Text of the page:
We're Talking About Statehood For DC and PR, Why Not Guam, USVI, Northern Mariana Islands, American Samoa?

That’s it, really. Since Biden got elected, I’ve heard talk of statehood for Washington, DC and Puerto Rico. Why not the rest of the USA’s populated territories?

Gotta start somewhere…
It’s not a Democrat thing. This isn’t something that the rest of the country is trying to foist on these places. There are active statehood movements in both DC and PR.
Aiui, the residents of Amer Samoa and Guam aren’t really in favor of statehood.

These others have extremely low population.

I heard a podcast a while back, about American Samoa. The majority of the samoans really really really don’t want statehood. They don’t want citizenship. If they all become citizens, then they’ll have to chuck some of their most beloved laws, like the one that requires a person to be >50% samoan to own land, or the law about compulsory moment of silence observations on Sundays. One of the fears is that if they become a state, their island will go the way of Hawaii, control and property slipping out of their hands.

Was it this?

@mikecurtis Yes, that was it! I’d rummaged around in This American Life podcasts, thinking it was one of them, then gave up and just posted about it. But that’s the one. Really quite an interesting perspective. It’s quite the conservative Christian society there.

And, they would have to pay income tax.

The population of Wyoming is 580,000, and it’s a state. The population of Puerto Rico is 3.2 million, so it’s clearly big enough to be a state. The population of Guam, meanwhile (the next-biggest territory, if I’m not mistaken) is 170,000. While there’s no officially-set minimum possible size for a state, it’s not entirely clear that that’s large enough. Even if you combined Guam, the US Virgin Islands, and American Samoa, you’d still be well smaller than Wyoming.

What’s the thought in the Virgin Islands about statehood?

Self-determination[edit source]

A 1993 referendum on status attracted only 31.4% turnout, and so its results (in favor of the status quo) were considered void.[63] No further status referenda have been scheduled since.

Pop= 105,870

Considering, they don’t even have their own govt. Let’s take one step at a time.

DC has support for statehood that closely resembles election results in Syria, and it doesn’t have any of the benefits (like not paying federal income tax) that other non-states get, so it would probably be the easiest of all of them. Puerto Rico is more complicated, but it seems there may be majority support for statehood, and it’s by far the largest territory, and larger than several states, so it’s naturally the first that people would focus on. There’s also a large population of people that identify as Puerto Rican in the USA proper, and advocacy for statehood can be a way to pander for votes.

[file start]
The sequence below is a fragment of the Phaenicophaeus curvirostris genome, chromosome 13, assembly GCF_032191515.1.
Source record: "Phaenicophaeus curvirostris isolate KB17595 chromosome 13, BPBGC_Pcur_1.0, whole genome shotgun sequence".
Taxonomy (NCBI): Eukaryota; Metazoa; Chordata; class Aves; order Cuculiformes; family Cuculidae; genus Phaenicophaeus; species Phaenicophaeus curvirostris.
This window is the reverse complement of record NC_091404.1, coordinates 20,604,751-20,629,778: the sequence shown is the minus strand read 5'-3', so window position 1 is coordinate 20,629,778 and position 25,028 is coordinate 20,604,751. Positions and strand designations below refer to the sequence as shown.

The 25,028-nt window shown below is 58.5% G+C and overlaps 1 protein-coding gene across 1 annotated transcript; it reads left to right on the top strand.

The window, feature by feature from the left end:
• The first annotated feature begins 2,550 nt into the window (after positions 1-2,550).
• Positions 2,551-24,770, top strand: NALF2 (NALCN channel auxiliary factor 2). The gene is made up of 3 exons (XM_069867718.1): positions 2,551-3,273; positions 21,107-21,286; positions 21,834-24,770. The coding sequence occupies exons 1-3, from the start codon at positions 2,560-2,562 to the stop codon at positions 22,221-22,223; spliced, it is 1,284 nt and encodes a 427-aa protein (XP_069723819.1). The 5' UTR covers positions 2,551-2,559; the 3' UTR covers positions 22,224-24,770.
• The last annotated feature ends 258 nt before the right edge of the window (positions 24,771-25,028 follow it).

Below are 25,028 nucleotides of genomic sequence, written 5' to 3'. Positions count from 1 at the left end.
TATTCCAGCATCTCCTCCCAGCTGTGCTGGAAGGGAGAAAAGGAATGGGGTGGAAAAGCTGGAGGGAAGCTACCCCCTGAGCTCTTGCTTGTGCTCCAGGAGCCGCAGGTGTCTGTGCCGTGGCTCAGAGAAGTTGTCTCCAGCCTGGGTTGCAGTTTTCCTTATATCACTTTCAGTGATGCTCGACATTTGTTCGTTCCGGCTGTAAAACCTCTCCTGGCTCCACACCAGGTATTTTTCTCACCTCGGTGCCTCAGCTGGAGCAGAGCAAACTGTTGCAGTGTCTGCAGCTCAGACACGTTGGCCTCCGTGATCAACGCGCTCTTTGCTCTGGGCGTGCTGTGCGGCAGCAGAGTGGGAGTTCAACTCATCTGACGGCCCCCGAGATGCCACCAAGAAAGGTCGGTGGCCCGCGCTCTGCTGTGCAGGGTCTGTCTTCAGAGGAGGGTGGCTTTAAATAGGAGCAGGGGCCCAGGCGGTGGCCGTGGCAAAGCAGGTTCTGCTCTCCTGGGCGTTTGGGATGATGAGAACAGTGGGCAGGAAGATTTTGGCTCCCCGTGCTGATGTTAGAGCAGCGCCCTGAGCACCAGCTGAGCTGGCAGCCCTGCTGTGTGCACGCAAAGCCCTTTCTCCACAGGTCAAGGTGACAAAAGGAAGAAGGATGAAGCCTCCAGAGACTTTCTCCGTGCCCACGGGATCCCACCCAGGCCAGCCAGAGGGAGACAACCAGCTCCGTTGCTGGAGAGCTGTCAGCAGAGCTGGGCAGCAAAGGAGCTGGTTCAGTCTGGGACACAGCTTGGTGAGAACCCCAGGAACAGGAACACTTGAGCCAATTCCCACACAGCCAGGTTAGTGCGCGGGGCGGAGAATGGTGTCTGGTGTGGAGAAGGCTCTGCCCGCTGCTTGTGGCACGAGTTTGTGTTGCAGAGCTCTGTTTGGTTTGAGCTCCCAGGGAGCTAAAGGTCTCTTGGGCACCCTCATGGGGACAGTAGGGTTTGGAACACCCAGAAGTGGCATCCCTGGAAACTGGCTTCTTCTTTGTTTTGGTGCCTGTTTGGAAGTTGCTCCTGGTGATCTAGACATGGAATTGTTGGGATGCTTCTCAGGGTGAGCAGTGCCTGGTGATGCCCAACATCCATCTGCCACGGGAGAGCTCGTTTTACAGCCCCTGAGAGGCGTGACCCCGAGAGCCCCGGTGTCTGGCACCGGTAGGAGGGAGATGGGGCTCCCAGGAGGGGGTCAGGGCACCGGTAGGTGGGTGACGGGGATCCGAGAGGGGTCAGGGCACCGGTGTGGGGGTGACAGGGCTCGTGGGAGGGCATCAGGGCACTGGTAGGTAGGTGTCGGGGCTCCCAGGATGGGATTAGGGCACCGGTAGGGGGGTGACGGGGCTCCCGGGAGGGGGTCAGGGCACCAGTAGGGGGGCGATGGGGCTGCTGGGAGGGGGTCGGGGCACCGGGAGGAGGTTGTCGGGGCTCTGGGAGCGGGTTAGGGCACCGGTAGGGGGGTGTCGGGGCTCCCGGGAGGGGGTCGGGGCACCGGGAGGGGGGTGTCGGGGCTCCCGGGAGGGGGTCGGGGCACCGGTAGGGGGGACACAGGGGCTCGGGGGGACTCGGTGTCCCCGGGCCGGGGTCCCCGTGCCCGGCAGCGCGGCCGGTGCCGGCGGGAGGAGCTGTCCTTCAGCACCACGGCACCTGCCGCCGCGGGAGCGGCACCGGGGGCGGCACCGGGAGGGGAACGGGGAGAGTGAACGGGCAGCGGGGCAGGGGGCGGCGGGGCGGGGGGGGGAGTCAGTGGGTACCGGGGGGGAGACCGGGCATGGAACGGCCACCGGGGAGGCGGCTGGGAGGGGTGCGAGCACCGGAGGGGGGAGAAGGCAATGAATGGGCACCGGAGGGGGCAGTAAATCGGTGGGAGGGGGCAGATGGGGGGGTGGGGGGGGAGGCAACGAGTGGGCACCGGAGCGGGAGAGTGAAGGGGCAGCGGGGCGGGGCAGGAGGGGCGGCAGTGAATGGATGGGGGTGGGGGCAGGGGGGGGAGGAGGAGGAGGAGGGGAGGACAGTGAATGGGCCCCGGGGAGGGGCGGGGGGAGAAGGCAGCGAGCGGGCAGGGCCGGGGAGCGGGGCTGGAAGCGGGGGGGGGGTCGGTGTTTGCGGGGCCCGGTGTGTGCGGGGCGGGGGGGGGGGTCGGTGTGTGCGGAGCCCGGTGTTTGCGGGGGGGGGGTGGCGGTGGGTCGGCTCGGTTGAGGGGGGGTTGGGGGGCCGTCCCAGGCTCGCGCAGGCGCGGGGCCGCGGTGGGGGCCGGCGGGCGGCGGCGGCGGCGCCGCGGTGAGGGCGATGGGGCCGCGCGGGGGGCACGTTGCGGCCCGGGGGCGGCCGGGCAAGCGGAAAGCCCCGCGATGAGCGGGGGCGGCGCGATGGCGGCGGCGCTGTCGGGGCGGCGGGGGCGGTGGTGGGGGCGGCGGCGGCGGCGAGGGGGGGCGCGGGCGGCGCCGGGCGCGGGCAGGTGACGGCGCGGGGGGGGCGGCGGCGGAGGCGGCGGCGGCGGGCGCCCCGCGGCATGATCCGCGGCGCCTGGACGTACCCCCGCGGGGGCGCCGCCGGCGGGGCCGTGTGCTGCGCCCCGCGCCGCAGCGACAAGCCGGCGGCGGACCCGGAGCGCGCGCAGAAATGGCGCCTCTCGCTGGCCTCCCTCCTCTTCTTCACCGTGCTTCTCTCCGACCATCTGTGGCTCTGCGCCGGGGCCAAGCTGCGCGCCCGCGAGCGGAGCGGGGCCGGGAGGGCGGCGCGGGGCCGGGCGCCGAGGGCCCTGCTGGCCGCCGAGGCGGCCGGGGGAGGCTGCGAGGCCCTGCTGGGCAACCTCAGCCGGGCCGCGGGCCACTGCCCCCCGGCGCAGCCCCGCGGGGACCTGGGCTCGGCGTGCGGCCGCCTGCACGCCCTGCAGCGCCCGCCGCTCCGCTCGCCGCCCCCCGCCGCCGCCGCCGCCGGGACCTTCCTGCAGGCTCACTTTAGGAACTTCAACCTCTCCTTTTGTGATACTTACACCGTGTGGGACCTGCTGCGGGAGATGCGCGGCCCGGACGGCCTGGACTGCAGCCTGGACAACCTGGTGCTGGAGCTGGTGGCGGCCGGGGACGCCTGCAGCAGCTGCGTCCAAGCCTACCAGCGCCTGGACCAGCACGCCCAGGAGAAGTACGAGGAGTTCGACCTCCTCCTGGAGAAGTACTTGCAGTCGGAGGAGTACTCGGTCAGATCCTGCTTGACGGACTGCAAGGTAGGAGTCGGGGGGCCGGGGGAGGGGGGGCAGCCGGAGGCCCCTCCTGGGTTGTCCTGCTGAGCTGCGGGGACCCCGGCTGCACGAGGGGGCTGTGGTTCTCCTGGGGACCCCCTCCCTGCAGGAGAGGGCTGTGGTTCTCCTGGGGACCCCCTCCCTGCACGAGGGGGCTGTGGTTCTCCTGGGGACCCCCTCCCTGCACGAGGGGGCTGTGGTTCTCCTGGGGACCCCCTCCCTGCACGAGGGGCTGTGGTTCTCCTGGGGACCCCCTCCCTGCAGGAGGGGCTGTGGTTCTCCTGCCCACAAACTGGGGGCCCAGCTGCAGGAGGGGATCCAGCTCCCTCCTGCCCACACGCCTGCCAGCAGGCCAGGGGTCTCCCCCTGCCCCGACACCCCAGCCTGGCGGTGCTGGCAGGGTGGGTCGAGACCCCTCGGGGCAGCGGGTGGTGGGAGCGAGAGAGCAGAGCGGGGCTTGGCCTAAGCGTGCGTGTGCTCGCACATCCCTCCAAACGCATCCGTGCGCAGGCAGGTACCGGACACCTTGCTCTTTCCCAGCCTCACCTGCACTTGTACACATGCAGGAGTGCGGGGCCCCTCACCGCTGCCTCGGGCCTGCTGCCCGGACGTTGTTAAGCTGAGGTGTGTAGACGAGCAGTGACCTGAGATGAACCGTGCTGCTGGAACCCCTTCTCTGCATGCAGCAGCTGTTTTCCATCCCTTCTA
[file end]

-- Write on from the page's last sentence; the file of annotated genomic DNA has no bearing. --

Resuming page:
There’s not a lot of opinion polling in Guam, but in 2016 a poll found high support for statehood, and their quadrennial presidential straw poll gets fairly good turnout. There’s intermittent talk about Guam and the Northern Mariana Islands merging, which would add 57,000 to Guam’s population, but it’s less clear that the people of Guam support that (there was a merger referendum in 1969, approved in the Northern Marianas but rejected in Guam).

What does that mean?

I took it to mean that he considers a vote on statehood to be a sure thing, much like Syria’s elections for Assad (although the former would be a legitimate result, unlike the latter).

Yes, I didn’t mean to say they’d be equally legitimate.

Current populations of each of these:

Puerto Rico: 3,285,874
Washington, D.C.: 689,545
Guam: 168,485
United States Virgin Islands: 106,235
American Samoa: 51,433
Northern Mariana Islands: 49,437

Puerto Rico is more populous than 21 states, Washington, D.C. is more populous than 2 states, and the other four put together are less populous than any state.

The hardest, actually, because unlike the others, it would require a Constitutional amendment.

It’s very debatable that DC statehood would require a Constitutional amendment. Under the current House Democratic proposal, Congress would simply define the federal district as the White House, Mall and other federal properties while admitting the rest of the current district as a state. Congress could direct how the electors assigned to DC under the 23rd Amendment are awarded, for example assigning them to whichever candidate wins the most electoral votes.

I’m not convinced that Congress could, in fact, direct that those electors be chosen in some way other than election by the residents of whatever the federal district is. And they certainly couldn’t direct that it be done according to who won the nationwide popular vote, because there is no mechanism for the federal government to even officially determine who won the nationwide popular vote.

The 23rd Amendment states in part, “The District constituting the seat of Government of the United States shall appoint in such manner as Congress may direct:” It certainly doesn’t require that DC’s electors be appointed by popular election – states aren’t required to appoint electors by popular election.

Which is why I suggested they could go to the candidate with the most electoral votes.